Pantomime by Laura Lam. ★★★1/2
I liked Pantomime more than I thought I would, although I’ll admit that my expectations going in weren’t very high.
The back blurb for Pantomime is incredibly misleading (coincidentally, it also erases the LGBTQIA elements…). The blurb talks about a young noblewoman named Gene who’s hiding a secret and runs away from home and about a young man named Micah who joins the circus. These are the same person, and you know this from the first few chapters! Micah is intersex, genderqueer, and bisexual.
Pantomime is a largely character driven novel, focusing on what led Micah to run away from home and on Micah finding a home within the circus community. The drive comes from the personal stakes. Micah wants to find someplace where they can be themself, where they’re accepted for who they are. While Micah has a specific situation, the themes Pantomime deals with are universal.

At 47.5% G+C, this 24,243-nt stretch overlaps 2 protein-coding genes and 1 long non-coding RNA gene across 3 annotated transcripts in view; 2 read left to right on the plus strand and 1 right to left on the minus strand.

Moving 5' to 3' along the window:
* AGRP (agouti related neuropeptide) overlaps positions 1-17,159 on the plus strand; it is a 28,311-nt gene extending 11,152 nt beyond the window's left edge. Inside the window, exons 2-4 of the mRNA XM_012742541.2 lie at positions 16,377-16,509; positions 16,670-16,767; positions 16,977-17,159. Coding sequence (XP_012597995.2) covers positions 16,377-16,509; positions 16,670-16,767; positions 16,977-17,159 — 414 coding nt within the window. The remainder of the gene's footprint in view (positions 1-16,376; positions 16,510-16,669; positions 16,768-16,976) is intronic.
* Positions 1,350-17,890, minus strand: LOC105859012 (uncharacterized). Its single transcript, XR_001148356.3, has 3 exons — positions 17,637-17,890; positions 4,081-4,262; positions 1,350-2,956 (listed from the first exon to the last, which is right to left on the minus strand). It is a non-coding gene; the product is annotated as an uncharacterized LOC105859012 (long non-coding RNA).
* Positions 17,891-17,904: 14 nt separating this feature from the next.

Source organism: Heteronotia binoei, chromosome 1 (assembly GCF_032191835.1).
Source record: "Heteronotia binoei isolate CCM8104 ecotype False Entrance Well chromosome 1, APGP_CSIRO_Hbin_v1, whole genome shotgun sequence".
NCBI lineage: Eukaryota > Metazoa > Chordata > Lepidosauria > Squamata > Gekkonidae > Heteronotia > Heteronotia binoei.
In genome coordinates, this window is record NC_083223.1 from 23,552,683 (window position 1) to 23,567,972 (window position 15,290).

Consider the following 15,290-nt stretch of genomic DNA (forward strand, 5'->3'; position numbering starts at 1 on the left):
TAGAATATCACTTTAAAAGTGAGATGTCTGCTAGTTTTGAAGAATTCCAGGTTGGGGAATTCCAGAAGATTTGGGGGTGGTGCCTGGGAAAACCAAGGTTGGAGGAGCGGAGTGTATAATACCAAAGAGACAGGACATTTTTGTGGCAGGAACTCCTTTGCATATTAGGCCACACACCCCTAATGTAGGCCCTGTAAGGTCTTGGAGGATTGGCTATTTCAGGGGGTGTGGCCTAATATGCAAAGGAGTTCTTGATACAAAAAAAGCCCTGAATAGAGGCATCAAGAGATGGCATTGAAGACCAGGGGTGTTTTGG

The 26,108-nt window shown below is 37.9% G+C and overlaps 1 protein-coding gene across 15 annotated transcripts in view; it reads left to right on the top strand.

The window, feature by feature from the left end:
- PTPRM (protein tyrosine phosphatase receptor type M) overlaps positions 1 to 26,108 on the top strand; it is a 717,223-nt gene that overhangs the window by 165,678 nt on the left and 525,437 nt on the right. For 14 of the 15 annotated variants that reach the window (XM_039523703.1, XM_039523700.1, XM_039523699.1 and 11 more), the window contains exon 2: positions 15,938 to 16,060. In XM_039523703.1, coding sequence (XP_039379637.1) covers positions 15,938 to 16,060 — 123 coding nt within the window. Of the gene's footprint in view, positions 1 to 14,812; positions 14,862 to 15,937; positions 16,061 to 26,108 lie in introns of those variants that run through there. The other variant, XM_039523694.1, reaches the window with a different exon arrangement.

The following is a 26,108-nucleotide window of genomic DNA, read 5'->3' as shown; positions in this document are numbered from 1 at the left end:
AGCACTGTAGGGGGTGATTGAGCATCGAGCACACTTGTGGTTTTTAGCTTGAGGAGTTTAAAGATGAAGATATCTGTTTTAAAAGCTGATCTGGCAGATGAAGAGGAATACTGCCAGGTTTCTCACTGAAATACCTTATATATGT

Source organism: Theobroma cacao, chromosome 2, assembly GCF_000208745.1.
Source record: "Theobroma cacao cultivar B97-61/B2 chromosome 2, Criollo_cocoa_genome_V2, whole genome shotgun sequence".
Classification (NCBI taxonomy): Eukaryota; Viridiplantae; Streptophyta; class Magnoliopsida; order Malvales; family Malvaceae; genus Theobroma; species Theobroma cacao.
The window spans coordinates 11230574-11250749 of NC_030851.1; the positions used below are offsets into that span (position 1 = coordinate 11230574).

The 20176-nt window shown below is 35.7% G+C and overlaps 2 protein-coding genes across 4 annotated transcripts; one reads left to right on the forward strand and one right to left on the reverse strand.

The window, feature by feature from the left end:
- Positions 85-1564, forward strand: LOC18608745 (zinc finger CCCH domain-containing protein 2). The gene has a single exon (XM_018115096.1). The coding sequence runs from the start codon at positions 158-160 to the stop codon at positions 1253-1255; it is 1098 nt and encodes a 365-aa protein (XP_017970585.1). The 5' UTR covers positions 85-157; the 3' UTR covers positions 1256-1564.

The slowly unfolding insight into Micah’s past and their ongoing search for acceptance where my favorite part of the book. Micah’s still uncertain about who they are and their place in the world, and the growth and realizations they undergo through the course of the story are a delight.
There are other elements of Pantomime that I’m not so keen on. The world building seems sketchy, and I feel like it’s copying and pasting too many things from our own world in ways that don’t really make sense. The world doesn’t feel organic, but rather a haphazard construction of Victorian mores and Greek mythology.
Speaking of the mythology… there’s some things I want to address about the mythology and magic in the book that could be considered spoilers. It appears that Micah has some latent magical powers. However, these magical powers seem bound up with Micah being intersex, and in universe, intersex people are treated as a type of mythological creature that were once highly venerated by a past culture. I worry that in tying intersex people to the magic and mythology in this way, it’s otherizing them.
Despite my issues with Pantomime‘s world building and mythology, I’m planning on reading the next book in the series if it’s available at the local library. This might be one I’d cautiously recommend? It’s a hard book to pick out certain elements to recommend it for, since so much of the appeal is bound up in the character and themes. Maybe give it a go if you’re looking for some queer YA?